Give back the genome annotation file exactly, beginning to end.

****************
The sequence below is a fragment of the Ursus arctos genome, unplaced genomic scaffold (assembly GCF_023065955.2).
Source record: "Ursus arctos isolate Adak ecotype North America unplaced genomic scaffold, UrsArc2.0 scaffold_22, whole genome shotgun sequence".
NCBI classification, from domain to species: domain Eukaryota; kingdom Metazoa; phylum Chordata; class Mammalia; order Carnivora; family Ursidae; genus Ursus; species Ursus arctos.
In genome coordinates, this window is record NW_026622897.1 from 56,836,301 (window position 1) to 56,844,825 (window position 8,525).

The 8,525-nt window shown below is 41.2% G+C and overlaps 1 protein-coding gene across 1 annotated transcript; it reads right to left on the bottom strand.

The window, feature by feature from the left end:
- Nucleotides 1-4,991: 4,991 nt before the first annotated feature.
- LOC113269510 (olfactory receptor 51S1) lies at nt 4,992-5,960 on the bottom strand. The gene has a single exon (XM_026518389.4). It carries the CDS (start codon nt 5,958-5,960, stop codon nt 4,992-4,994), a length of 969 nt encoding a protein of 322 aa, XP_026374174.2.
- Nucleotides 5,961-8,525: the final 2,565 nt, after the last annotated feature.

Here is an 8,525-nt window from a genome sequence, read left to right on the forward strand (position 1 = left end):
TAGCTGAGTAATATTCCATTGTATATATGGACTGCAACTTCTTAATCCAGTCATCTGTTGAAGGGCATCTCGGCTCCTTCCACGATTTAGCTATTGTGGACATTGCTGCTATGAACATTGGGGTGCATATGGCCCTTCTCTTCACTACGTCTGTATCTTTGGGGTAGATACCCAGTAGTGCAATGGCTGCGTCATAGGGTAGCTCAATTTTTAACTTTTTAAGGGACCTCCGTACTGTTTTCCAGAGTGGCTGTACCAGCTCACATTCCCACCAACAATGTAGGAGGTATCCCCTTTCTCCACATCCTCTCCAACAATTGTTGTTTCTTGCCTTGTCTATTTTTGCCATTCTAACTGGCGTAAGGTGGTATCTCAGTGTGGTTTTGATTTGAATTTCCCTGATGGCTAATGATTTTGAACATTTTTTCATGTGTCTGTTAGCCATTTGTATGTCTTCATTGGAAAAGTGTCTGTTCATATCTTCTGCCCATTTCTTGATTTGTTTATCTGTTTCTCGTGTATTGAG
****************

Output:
The sequence below is a fragment of the Ursus arctos genome, unplaced genomic scaffold (assembly GCF_023065955.2).
Source record: "Ursus arctos isolate Adak ecotype North America unplaced genomic scaffold, UrsArc2.0 scaffold_22, whole genome shotgun sequence".
NCBI classification, from domain to species: domain Eukaryota; kingdom Metazoa; phylum Chordata; class Mammalia; order Carnivora; family Ursidae; genus Ursus; species Ursus arctos.
In genome coordinates, this window is record NW_026622897.1 from 56,836,301 (window position 1) to 56,844,825 (window position 8,525).

The 8,525-nt window shown below is 41.2% G+C and overlaps 1 protein-coding gene across 1 annotated transcript; it reads right to left on the bottom strand.

The window, feature by feature from the left end:
- Nucleotides 1-4,991: 4,991 nt before the first annotated feature.
- LOC113269510 (olfactory receptor 51S1) lies at nt 4,992-5,960 on the bottom strand. The gene has a single exon (XM_026518389.4). It carries the CDS (start codon nt 5,958-5,960, stop codon nt 4,992-4,994), a length of 969 nt encoding a protein of 322 aa, XP_026374174.2.
- Nucleotides 5,961-8,525: the final 2,565 nt, after the last annotated feature.

Here is an 8,525-nt window from a genome sequence, read left to right on the forward strand (position 1 = left end):
TAGCTGAGTAATATTCCATTGTATATATGGACTGCAACTTCTTAATCCAGTCATCTGTTGAAGGGCATCTCGGCTCCTTCCACGATTTAGCTATTGTGGACATTGCTGCTATGAACATTGGGGTGCATATGGCCCTTCTCTTCACTACGTCTGTATCTTTGGGGTAGATACCCAGTAGTGCAATGGCTGCGTCATAGGGTAGCTCAATTTTTAACTTTTTAAGGGACCTCCGTACTGTTTTCCAGAGTGGCTGTACCAGCTCACATTCCCACCAACAATGTAGGAGGTATCCCCTTTCTCCACATCCTCTCCAACAATTGTTGTTTCTTGCCTTGTCTATTTTTGCCATTCTAACTGGCGTAAGGTGGTATCTCAGTGTGGTTTTGATTTGAATTTCCCTGATGGCTAATGATTTTGAACATTTTTTCATGTGTCTGTTAGCCATTTGTATGTCTTCATTGGAAAAGTGTCTGTTCATATCTTCTGCCCATTTCTTGATTTGTTTATCTGTTTCTCGTGTATTGAG